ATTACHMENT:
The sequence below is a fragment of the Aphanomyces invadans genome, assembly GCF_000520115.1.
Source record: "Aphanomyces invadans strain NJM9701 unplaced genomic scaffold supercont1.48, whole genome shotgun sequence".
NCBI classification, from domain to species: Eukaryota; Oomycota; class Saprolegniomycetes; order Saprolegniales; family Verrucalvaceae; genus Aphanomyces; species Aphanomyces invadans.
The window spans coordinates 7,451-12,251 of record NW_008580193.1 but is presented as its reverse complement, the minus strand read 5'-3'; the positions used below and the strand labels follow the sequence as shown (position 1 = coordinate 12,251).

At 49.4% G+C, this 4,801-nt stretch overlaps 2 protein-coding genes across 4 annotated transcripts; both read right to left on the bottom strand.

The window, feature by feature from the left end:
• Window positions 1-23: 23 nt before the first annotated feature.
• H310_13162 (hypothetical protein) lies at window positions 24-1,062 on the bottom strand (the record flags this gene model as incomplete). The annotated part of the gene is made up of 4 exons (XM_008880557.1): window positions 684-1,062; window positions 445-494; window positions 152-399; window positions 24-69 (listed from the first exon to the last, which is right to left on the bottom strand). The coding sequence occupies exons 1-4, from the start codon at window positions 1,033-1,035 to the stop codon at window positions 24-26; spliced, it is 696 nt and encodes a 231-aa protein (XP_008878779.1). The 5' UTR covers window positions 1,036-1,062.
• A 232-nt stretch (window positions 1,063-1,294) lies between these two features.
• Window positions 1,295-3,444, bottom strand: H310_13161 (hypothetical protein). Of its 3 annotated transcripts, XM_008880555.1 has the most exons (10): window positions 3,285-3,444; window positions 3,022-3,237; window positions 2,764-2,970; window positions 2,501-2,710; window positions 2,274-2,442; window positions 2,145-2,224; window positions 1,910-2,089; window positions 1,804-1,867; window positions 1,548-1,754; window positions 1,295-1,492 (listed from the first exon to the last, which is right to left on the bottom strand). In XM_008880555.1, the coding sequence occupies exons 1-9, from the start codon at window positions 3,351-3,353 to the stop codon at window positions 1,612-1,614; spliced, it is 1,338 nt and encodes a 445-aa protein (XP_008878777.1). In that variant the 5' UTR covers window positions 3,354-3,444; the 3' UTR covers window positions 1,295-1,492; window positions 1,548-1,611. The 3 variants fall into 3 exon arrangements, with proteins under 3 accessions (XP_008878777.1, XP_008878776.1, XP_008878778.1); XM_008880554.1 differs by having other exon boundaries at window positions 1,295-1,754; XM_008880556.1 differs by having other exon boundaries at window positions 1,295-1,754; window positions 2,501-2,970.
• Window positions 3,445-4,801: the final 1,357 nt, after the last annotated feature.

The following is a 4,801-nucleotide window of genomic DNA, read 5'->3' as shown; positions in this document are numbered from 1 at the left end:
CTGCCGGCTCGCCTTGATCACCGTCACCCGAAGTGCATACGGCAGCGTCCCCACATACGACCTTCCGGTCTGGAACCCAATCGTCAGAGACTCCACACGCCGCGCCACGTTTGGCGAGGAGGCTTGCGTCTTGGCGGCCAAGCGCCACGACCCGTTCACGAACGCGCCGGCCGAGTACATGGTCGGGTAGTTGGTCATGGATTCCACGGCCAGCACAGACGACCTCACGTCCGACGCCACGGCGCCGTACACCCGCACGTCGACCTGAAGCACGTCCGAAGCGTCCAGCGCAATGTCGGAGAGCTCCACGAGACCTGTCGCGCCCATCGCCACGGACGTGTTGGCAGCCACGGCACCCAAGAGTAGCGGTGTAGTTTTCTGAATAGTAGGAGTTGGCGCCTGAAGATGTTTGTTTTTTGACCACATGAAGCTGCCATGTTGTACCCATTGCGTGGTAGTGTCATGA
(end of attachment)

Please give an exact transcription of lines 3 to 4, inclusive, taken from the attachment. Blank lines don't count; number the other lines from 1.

NCBI classification, from domain to species: Eukaryota; Oomycota; class Saprolegniomycetes; order Saprolegniales; family Verrucalvaceae; genus Aphanomyces; species Aphanomyces invadans.
The window spans coordinates 7,451-12,251 of record NW_008580193.1 but is presented as its reverse complement, the minus strand read 5'-3'; the positions used below and the strand labels follow the sequence as shown (position 1 = coordinate 12,251).